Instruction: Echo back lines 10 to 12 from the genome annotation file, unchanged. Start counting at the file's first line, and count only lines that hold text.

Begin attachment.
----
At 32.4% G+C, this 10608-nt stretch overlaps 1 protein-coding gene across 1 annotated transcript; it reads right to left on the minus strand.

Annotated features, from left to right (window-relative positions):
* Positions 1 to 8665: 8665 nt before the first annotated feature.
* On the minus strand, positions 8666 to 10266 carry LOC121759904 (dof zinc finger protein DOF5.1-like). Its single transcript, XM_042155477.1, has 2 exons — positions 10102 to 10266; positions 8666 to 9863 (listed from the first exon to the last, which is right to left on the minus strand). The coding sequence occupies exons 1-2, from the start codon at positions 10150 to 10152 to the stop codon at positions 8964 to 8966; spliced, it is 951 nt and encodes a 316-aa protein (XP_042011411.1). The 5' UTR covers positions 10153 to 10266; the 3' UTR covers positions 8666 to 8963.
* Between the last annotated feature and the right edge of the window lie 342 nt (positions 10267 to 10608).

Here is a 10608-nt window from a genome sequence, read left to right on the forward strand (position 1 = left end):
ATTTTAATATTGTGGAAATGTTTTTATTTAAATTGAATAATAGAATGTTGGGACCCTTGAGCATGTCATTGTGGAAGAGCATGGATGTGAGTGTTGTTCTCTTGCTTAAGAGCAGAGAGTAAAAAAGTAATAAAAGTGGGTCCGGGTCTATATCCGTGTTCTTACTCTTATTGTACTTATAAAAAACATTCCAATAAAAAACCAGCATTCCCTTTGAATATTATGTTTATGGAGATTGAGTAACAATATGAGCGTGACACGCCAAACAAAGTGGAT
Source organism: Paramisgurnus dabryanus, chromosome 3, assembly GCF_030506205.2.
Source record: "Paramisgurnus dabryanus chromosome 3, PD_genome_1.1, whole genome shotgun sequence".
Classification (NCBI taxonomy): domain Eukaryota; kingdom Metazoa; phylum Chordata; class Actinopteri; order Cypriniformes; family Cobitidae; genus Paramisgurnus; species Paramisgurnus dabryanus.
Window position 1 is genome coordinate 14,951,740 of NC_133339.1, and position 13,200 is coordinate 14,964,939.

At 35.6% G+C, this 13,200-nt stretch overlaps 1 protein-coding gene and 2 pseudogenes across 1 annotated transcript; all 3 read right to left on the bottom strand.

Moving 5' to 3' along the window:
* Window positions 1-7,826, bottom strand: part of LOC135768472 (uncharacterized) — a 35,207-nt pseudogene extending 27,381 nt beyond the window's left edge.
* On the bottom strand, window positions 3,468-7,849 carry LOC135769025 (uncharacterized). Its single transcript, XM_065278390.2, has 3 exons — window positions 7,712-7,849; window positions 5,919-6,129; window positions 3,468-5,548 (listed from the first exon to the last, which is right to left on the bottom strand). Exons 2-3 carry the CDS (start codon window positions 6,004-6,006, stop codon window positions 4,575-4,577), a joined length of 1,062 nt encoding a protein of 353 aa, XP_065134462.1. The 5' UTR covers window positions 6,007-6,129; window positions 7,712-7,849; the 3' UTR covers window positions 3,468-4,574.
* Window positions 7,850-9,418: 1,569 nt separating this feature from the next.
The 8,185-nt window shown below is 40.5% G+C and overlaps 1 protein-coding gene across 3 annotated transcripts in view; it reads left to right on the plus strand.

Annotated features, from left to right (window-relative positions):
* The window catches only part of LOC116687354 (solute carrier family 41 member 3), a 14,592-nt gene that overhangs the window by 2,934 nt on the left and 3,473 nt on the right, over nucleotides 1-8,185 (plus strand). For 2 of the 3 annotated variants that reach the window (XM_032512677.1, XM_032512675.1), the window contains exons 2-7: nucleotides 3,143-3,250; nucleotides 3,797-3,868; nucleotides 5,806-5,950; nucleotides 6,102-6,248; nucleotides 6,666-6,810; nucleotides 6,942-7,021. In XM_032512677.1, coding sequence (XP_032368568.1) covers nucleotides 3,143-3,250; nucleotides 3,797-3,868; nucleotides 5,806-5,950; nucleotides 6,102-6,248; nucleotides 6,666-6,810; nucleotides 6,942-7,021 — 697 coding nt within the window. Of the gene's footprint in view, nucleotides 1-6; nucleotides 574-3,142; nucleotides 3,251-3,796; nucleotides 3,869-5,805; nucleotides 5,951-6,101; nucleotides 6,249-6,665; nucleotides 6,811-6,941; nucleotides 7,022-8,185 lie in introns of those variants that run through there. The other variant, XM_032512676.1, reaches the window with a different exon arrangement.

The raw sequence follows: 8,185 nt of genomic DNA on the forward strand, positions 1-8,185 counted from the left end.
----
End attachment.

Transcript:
Classification (NCBI taxonomy): domain Eukaryota; kingdom Metazoa; phylum Chordata; class Actinopteri; order Cypriniformes; family Cobitidae; genus Paramisgurnus; species Paramisgurnus dabryanus.
Window position 1 is genome coordinate 14,951,740 of NC_133339.1, and position 13,200 is coordinate 14,964,939.

At 35.6% G+C, this 13,200-nt stretch overlaps 1 protein-coding gene and 2 pseudogenes across 1 annotated transcript; all 3 read right to left on the bottom strand.